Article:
Rrose Sélavy, like Barbette, plays with the notion of uncannily hiding one’s self beneath a “veil” of another gender. Yet, Duchamp’s character is meant to be transparent, shabbily female so that Duchamp is recognizable beneath it. Rrose Sélavy is parodic of gender; Barbette is transcendent. This is most apparent via the different methods Man Ray used to photograph Rrose Sélavy and Barbette. Although Rrose Sélavy is adorned completely in women’s clothing while Barbette betrays his womanly identity with a bare male chest, Barbette nonetheless appears more legibly female while Duchamp’s decidedly masculine features draw attention to the man situated awkwardly behind a sloping wig and haphazard makeup.

Contrasting with Duchamp’s fairly incompetent attempt at drag, Man Ray accentuates Barbette’s aptitude at applying make up and a wig, using a backlight to give Barbette the surreal appearance of being haloed and glowing–supernatural. The viewer is drawn to the immaculately feminine facial features, an angelic apparition so perfect that we accept it despite the equally luminous, pale white chest of a man upon which it sits. Bathed in luminescence, the flesh of the man’s chest becomes a canvas upon which the feminine radiance of the face is projected and the flat musculature becomes feminine too, yet not unmanly and not womanly as it lacks curves and retains the form of a man.

Through the aesthetics of surrealism, Man Ray achieves the vision of making the desire of the unconscious that knows nothing of the biological impossibilities or social prohibitions that would forbid this seamless fusion of the male and female. While Man Ray positions Rrose Sélavy a figure of camp aesthetics where we mock conventions by reading the obvious masculinity beneath the wig, Barbette’s photos defy the violence or subjugation of the female body common to surrealism and presents femininity’s agency over the sensibilities and desires of the viewer.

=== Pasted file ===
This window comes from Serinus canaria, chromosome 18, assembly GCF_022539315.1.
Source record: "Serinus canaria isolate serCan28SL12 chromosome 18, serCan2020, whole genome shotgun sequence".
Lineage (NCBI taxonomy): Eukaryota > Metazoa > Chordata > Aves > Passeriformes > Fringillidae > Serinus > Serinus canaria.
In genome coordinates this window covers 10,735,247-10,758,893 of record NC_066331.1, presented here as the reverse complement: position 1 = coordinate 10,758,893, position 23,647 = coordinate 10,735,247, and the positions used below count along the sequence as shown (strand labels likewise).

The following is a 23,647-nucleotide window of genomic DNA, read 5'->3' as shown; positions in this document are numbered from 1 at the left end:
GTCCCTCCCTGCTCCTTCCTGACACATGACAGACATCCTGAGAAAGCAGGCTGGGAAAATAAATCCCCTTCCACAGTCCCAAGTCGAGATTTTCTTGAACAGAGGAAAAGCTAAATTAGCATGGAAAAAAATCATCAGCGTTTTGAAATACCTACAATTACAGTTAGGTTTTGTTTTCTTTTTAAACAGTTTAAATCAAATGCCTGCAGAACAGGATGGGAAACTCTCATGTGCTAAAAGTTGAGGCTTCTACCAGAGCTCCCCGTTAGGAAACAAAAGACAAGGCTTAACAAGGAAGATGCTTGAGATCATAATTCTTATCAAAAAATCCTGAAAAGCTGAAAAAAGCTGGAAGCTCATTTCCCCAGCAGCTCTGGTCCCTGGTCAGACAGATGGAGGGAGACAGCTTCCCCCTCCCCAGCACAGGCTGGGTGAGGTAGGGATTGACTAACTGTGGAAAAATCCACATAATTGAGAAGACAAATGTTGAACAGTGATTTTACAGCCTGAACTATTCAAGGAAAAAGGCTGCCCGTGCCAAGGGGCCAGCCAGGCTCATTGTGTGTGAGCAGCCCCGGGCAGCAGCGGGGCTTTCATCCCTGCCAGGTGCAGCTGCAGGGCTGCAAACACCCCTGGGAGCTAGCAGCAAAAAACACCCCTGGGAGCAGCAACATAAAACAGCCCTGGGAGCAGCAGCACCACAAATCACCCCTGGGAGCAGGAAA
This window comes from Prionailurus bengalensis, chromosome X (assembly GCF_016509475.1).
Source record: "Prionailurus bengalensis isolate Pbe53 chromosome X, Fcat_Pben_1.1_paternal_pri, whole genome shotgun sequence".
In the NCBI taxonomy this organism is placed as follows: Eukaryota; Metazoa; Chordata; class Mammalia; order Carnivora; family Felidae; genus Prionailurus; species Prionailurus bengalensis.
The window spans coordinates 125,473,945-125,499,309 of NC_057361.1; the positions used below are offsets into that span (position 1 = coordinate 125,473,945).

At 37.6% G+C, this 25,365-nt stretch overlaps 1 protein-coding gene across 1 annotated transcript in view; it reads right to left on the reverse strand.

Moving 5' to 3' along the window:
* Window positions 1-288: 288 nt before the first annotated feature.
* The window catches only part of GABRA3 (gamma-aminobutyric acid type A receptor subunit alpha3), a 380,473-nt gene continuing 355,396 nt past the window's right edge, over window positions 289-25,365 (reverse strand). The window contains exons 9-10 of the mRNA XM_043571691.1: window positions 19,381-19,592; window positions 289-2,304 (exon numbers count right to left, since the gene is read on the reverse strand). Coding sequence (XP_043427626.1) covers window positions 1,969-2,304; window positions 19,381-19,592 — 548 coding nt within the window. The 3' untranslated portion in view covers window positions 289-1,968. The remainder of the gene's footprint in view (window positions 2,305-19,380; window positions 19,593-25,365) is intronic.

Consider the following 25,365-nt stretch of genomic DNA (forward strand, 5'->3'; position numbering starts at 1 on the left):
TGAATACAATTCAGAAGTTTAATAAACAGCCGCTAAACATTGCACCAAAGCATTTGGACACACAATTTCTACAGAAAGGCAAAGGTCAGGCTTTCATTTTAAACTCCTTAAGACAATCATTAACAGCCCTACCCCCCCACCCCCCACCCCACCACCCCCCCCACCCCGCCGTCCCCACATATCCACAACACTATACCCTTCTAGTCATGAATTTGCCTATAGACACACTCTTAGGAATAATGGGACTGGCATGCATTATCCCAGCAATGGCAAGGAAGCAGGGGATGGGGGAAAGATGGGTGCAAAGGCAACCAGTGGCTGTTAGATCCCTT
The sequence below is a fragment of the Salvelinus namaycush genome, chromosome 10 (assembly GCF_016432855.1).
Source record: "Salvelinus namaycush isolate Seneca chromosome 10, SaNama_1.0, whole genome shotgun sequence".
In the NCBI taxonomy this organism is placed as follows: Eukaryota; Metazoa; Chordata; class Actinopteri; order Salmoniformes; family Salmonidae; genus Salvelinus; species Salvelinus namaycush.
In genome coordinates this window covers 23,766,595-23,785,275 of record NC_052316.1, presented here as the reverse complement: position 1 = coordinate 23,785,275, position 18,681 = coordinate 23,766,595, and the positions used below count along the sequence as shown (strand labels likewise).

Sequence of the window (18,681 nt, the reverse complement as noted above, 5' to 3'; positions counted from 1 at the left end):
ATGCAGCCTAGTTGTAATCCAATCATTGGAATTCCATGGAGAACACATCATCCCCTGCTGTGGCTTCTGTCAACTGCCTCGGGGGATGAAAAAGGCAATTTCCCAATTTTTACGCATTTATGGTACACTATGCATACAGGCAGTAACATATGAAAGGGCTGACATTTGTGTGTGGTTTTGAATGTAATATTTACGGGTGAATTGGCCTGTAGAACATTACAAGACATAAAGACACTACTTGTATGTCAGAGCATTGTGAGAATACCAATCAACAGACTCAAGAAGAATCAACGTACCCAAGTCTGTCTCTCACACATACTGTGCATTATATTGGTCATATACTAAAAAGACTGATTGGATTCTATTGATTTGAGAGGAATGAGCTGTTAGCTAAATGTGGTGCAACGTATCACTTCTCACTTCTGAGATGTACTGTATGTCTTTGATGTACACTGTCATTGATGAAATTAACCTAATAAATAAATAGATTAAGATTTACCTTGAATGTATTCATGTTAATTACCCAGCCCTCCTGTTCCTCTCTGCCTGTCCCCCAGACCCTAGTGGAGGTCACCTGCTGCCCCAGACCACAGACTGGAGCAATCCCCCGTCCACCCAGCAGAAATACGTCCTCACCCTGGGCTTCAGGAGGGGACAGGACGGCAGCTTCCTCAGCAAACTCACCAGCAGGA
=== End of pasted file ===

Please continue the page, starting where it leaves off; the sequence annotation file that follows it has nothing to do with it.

Barbette Shifting the Aesthetics of Modernity

In his essay, Cocteau uses Barbette’s performance as a harbinger of change in the artistic world of modernism. Cocteau borrows surrealism’s analysis of dreamscapes for conceptualizing the space of Barbette’s stage, “Barbette moves in silence. Despite the orchestra that accompanies his saunter, his graces and perilous exercises, his number seems to be from far away, performed in the streets of a dream, in a place from where sounds cannot be heard, being carried there by a telescope or by a dream”. The space of the theater allows for the same suspension of reality and logic allowed in a dream where mutually exclusive constructs of distances, sounds, and shapes can coexist. “When Barbette enters, he throws dust in our eyes. He throws it with such violence so that he can concentrate solely on his acrobatic work. From then, his masculine gestures serve him instead of giving him away”. Barbette’s dust is whatever phenomenon in the theater that suspends reason and shifts out perception, allowing the viewer to seamlessly integrate what logic may deem disjunctive. Like in the dreams the surrealists represented in painting and writing that spoke to the inner workings of the unconscious, Barbette’s dust clouds objective viewership, allowing for the unconscious to take reign. Cocteau thus conceives of Barbette’s body like a piece of modernist art come to life:

“Cinema has dethroned realist sculpture. The personas of marble, their grand, pale heads their volumes of shadows, their superb illuminations, all this abstract humanity, this silent inhumanity replaces what the eye had demanded of statues. Barbette relieves these statues that move. Even when one is aware of him, he does not lose his mystery. He lives in a model of plaster, a wax model, a living bust that sings on a pedestal of velour.”

Barbette’s persona is a synthesis of the classical forms of sculpture that become animated and alive through modern innovation. A sculpture presents us not with real bodies, but the ideal form of real bodies. Barbette’s surnaturel sex of beauty animates this form. Cinematography presents us also not with real bodies but with the range of motions bodies can take as illuminated, projected shadows of film. Barbette is the opposite of film. Film captures reality and makes it a flat aesthetic. Barbette takes the conceptual forms of aesthetics and makes them come alive.